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Snowmass residents ‘digging’ discovery of mammoth bones

Janet Urquhart
The Aspen Times
Aspen, CO Colorado
Janet Urquhart/The Aspen TimesStudents from Aspen Country Day School file past a display of mammoth bones in Snowmass Village Wednesday.
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SNOWMASS VILLAGE – The Snowmass Village Water and Sanitation District has yet to decide what to do with the bones of mammoth, discovered last week at a reservoir excavation site near town. Also still to be determined is whether the mammoth is woolly or Columbian.

The district’s board, meeting Wednesday at the Snowmass Club in front of a packed room of curious citizens and media representatives, made no decision. The board will meet again Monday to discuss its options, but the Denver Museum of Nature and Science appears to be the most likely repository for the bones, a selection of which were put on display for the public during the meeting. Fascinated kids and adults filed past the display.

“I came to see this because this is amazing,” said local resident Bianca Hooker.



“It’s exciting for everyone,” said Kit Hamby, Water and Sanitation District manager. The district office, which typically fields perhaps a couple of calls a day related to billing, has been flooded with calls since news of the discovery broke on Monday, he said.

On Wednesday, Ian Miller, paleontologist and chairman of the museum’s Earth Sciences Department, and Bob Mutaw, cultural resources team leader for URS, the engineering firm involved in the reservoir project, were on hand to answer questions from an inquiring public and to describe the nature of the find.




About 20 percent of the animal has been unearthed so far, Mutaw said. The hope is that an entire mammoth is encased in the dark peat that was buried beneath a deep layer of clay and a couple of feet of muck in Ziegler Reservoir.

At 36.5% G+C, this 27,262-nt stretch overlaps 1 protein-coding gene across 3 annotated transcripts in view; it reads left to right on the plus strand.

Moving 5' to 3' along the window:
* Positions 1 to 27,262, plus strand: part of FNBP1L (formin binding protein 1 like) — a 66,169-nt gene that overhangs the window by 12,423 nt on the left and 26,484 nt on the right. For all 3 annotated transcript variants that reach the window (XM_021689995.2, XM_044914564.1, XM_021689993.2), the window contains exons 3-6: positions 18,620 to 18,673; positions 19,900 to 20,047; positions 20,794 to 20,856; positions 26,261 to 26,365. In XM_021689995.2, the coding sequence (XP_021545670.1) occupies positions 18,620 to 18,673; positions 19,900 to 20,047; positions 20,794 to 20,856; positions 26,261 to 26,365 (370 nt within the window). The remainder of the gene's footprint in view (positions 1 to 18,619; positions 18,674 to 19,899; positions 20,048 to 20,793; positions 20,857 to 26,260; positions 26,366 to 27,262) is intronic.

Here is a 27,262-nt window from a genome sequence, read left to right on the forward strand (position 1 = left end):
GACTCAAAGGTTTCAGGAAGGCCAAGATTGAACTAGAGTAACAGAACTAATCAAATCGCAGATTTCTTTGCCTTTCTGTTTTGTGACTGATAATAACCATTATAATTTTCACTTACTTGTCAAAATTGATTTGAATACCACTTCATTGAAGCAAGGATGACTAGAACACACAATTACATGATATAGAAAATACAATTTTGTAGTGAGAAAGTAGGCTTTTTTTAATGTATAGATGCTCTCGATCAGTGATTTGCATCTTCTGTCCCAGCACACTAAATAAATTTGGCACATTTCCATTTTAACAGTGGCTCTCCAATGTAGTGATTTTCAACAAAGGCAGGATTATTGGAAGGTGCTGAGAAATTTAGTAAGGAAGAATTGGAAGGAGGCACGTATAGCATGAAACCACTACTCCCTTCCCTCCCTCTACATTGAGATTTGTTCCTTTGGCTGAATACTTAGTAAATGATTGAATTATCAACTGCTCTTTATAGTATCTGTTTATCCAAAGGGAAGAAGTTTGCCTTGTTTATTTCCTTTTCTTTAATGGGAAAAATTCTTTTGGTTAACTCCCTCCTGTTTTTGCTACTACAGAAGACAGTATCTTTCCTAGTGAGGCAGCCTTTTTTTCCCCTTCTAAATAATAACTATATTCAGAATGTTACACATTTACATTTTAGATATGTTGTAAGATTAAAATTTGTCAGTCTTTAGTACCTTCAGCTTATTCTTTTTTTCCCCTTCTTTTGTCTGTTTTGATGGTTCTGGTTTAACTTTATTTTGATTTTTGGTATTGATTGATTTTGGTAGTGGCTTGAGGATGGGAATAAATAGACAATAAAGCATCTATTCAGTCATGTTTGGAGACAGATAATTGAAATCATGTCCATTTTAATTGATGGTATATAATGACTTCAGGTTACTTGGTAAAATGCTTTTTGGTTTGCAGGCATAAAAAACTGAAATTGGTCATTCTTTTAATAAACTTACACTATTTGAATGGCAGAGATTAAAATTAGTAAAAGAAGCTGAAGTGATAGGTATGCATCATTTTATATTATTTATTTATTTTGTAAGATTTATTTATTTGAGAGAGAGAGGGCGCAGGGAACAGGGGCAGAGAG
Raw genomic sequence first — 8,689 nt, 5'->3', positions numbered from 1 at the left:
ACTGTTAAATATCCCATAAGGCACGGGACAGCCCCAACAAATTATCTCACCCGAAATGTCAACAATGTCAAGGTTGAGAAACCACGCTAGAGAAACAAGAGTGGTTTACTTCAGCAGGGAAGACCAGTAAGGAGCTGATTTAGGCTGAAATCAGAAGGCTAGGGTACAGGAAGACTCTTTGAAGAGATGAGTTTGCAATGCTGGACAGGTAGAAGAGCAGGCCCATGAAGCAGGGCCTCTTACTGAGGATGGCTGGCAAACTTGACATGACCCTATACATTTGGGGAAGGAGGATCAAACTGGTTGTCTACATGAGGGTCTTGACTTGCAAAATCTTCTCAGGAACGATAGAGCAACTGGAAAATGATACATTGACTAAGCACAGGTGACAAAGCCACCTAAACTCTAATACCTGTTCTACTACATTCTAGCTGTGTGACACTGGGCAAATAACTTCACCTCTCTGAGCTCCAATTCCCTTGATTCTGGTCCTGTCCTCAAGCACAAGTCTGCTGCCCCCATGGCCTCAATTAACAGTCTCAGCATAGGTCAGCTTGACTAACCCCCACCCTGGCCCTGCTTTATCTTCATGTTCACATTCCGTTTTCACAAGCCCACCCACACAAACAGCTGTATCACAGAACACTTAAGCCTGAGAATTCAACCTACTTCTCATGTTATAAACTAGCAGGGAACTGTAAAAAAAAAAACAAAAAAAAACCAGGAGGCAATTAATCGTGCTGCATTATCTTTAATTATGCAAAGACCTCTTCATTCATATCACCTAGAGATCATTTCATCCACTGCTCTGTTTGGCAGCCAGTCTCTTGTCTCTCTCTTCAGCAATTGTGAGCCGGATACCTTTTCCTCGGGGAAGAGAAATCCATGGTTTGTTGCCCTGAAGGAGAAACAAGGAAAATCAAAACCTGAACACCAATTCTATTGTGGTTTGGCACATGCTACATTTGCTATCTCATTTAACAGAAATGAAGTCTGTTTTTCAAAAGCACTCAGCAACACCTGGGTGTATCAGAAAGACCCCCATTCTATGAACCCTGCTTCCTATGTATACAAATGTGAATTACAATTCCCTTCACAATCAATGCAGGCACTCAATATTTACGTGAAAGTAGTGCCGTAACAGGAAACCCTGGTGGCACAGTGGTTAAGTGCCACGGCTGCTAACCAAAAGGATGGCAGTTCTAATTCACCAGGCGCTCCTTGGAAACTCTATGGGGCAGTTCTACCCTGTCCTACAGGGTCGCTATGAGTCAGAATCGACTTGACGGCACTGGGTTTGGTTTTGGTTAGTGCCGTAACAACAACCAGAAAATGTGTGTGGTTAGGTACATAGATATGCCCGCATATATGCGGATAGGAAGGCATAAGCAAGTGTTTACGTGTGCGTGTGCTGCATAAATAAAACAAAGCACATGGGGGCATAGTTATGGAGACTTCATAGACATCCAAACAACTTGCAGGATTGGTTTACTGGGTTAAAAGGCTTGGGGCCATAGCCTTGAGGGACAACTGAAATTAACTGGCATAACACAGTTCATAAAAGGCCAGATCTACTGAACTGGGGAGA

The reservoir has been drained and work is under way to quadruple its capacity, to serve the resort’s future needs, Hamby said. The site is at about 8,800 feet – unusual mammoth territory.

“We’ve never found something this complete at high elevation,” Miller said.

The discovery zone has been secured inside chain-link fencing, and is guarded 24 hours a day. The site, and surrounding construction area, are closed to the public.

Completing the excavation and removal of whatever else is found there will take two to four weeks, Mutaw estimated.

Time is of the essence, he said, given the advancing freeze-thaw cycle and the coming of winter.

On Wednesday, URS planned to have a technician search the area with ground-penetrating radar in an attempt to locate other bones.

The museum, if it takes over the dig site, will send staff to unearth the bones and take them to Denver, where they’ll be protected in a controlled atmosphere so they don’t dry out, Miller said. The museum would prepare a cast of the skeleton that could be displayed in Snowmass Village.

The bones would be carbon-dated in an attempt to ascertain their age, but Miller suggested they probably date back more than 10,000 years. An expert with the museum will be able to determine whether the bones are that of a woolly mammoth or a Columbian mammoth, he said.

A woolly mammoth would be a much rarer find, he said.

“There are no woolly mammoths known from Colorado yet,” Miller said.

See Thursday’s Aspen Times for more on Wednesday’s discussion about the mammoth discovery.

janet@aspentimes.com


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